A Welsh Funeral, Betws-y-Coed

A Welsh Funeral, Betws-y-Coed by David Cox (1783–1859). c.1847-50. Oil on paper, Support: 540 × 749 mm;frame: 791 × 996 × 135 mm. Collection: Tate, ref. N04844. Purchased 1936. Image released by the gallery on the Creative Commons Attribution-NonCommercial-NoDerivatives licence (CC BY-NC-ND). Image download, text and formatting by Jacqueline Banerjee. [Click on the image to enlarge it.]

Cox had been visiting the beautiful mountainous scenery in this area since as early as 1805, but his illustrations for Thomas Roscoe's guidebook, Wanderings and Excursions in North Wales (1836) seemed to cement his fascination with the area around Betws-y-Coed, much favoured by artists. The little village was already becoming what is now seen as the first artists' colony in Britain. The second edition of Roscoe's book in 1844 contained what Peter Lord calls a "eulogist chapter on the village" (281), where Cox continued to spend his summers for another twelve years. When Clarence Twaite arrived in 1851, he noted that there were ten artists living there, including Cox himself (see Lord 286).

Funerals are marked by various customs in Wales, and here we see a focus not only for community life, when everyone turns out for the occasion, but perhaps also for Cox's own Nonconformist sympathies and deep affection for the villagers themselves. Indeed, he is thought to have been one of the mourners, the man in the cloak towards the right — see Cathy Johns's useful commentary for the Tate. Johns also draws attention to the artists's avowed symbolic touch, the girls picking red poppies on the right.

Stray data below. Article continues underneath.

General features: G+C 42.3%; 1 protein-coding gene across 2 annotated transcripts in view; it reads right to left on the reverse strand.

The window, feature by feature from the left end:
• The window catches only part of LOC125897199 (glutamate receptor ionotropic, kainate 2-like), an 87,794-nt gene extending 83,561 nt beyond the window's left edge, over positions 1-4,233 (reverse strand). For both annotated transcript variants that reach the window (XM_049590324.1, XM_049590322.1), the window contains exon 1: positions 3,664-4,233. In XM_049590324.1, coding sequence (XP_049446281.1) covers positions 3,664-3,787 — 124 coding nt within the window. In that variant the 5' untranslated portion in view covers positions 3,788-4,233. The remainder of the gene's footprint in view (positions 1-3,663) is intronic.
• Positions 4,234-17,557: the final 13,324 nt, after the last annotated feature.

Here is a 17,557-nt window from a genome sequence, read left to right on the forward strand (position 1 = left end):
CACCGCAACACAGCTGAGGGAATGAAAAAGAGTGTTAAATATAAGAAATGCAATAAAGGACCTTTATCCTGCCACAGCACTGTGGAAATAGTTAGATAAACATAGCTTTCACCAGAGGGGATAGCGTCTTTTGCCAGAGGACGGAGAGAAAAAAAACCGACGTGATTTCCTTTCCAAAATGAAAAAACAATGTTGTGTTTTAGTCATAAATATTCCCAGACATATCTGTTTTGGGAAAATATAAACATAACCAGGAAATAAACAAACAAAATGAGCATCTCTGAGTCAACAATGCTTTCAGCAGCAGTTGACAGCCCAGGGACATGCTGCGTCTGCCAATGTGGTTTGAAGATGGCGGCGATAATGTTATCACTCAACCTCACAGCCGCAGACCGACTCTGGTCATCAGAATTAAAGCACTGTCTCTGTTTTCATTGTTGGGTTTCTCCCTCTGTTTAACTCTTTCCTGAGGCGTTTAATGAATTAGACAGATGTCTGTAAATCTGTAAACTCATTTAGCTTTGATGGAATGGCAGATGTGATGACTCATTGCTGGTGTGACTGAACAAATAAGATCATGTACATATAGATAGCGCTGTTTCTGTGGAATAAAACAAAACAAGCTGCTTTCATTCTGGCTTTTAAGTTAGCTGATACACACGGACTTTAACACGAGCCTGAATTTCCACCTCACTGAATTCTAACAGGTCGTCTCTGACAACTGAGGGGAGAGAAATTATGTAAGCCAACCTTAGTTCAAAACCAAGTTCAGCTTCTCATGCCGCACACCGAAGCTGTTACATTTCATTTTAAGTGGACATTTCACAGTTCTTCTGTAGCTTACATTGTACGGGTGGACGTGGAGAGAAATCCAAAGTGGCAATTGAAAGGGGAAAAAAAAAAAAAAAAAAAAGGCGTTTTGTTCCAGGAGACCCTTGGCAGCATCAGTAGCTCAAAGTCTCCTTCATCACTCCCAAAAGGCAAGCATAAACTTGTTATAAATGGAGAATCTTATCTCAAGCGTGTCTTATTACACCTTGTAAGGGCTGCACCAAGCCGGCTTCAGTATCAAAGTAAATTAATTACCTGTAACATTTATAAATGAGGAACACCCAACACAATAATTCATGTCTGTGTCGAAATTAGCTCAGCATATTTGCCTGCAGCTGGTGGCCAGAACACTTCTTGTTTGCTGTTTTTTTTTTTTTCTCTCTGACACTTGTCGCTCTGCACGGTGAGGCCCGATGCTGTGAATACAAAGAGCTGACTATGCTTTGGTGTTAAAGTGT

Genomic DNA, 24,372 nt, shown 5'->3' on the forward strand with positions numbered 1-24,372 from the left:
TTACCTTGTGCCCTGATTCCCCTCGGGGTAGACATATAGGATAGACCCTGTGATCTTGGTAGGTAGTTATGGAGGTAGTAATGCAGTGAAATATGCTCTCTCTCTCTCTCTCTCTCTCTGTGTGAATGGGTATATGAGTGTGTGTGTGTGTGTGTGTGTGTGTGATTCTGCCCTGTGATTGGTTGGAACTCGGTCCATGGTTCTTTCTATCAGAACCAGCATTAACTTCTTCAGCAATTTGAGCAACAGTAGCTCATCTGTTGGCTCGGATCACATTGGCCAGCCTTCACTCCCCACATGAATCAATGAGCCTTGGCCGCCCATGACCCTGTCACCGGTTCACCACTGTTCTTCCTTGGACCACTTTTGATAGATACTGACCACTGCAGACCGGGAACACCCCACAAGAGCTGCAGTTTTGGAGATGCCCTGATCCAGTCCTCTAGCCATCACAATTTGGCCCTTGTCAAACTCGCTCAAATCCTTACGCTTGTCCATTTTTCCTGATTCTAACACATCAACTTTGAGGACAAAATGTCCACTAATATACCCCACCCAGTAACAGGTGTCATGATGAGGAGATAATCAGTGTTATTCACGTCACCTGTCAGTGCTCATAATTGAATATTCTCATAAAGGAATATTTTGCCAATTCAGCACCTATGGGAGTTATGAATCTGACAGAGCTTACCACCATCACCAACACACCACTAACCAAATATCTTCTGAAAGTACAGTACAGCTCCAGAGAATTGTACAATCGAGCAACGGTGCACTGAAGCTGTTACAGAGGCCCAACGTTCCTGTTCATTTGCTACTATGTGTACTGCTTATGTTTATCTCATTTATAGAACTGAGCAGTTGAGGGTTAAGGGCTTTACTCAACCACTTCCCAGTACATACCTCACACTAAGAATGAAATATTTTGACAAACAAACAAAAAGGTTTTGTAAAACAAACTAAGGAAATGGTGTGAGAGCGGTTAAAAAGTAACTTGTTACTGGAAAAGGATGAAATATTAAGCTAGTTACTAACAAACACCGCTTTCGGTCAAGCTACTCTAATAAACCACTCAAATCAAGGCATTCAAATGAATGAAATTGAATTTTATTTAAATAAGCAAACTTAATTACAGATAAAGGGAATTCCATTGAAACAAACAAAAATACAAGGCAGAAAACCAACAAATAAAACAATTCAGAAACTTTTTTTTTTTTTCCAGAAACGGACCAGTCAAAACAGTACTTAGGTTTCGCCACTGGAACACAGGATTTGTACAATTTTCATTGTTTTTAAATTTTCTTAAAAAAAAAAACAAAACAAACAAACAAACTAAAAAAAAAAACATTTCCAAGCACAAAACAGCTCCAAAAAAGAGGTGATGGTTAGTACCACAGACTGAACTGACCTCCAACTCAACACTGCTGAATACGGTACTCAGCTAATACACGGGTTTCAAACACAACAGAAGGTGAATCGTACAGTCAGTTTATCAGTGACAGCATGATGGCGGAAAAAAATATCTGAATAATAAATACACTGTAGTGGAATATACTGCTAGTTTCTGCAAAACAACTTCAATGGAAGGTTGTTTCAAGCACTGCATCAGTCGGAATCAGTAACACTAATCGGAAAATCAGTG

This painting, of which there are several versions, two at least in somewhat brighter tones, was clearly important to Cox. It "epitomized the pietistic aspect of his vision ... and achieved great celebrity after its reproduction in engraved form in 1862" (Lord 285).

Link to related material

  • A Welsh Funeral (To the Cold Earth), by Clarence Whaite
  • Bibliography

    Johns, Cathy. Display caption and commentary. Tate. Web. 18 January 2022.

    Lord, Peter. Imaging the Nation: The Visual Culture of Wales. Cardiff: University of Wales Press, 2000.

    Last modified 27 June 2020